Redundancy It is a good principle that if something must work, then more than one of them is included just like four wheel brakes on a car. In a nuclear power plant, there are four different ways of obtaining a shutdown when needed: shutdown by heat feedback; dual active-shutdown systems; operator shutdown, or triple electronic systems.

Diversity Then to be sure that one safety system works, it is preferable that the second be of a different design and even be made of different materials, just like foot brakes and hand brakes in a car. This ensures that if the first system fails, the second system won’t fail for the identical reason. In a nuclear power plant, diversity is obtained through different designs of control rods and shutdown rods, and through different designs of electronic systems.

Protection from human error While humans can act rapidly and responsibly, they can also make mistakes, so incorporating automatic actions for times when the human makes a mistake is good safety practice. For example, some cars offer automatic fuel line cut-off on impact. In nuclear power plants, an automatic reactor shutdown offers that protection.

Monitoring One needs to know how the machinery is working and whether there are signs that it might fail, like low oil pressure in your car, or in modern cars, low pressure in your tires. Nuclear power plants are monitored extensively throughout the entire heat production process.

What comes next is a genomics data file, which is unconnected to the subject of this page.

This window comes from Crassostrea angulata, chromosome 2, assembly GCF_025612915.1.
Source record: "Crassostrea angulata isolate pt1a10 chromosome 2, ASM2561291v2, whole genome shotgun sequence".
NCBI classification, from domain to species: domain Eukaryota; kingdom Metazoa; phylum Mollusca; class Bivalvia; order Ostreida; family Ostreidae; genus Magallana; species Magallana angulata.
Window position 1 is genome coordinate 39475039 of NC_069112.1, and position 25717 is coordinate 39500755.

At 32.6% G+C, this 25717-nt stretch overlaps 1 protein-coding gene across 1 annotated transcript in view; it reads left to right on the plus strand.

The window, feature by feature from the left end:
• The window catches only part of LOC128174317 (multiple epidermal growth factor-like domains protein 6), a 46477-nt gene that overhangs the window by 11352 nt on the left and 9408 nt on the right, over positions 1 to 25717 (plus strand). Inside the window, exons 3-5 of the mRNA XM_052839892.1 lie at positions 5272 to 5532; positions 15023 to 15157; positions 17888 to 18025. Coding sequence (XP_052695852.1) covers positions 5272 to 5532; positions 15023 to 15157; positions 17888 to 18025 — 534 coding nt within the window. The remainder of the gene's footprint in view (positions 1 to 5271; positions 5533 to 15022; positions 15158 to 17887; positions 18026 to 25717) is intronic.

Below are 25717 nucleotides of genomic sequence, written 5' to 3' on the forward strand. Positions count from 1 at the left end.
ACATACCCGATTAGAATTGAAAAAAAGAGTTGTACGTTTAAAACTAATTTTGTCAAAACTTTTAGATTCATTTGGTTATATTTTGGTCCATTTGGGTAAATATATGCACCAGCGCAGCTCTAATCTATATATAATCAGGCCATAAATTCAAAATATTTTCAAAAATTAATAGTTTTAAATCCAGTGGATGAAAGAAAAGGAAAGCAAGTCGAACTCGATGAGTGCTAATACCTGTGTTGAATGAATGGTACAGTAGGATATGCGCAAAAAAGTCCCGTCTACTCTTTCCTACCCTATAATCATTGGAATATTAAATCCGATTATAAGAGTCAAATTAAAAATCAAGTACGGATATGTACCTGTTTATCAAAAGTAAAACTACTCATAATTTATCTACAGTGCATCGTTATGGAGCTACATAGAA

Passive rather than active safety systems Where possible it is good practice to make use of the laws of nature to correct situations. In nuclear power plants, gravity is used to drop a barrier or a control rod more reliably than an active mechanism to do the same thing.


Designing a Reactor for Safe Operation

A reactor designer first makes sure that the fission process can be shutdown in a variety of ways. The primary defense is by ensuring that the core is designed so that high temperatures automatically change the core characteristics, fissioning is reduced and the temperatures go back down. This is called inherent safety. Secondly, multiple automatic electronic systems monitoring the core for abnormal temperatures will insert control rods to stop the fission, and, if necessary, automatic fast shutdown rods are also available to act as brakes. Finally, there is always the operator who watches control room monitors. He can also instantly insert the shutdown rods from a single button.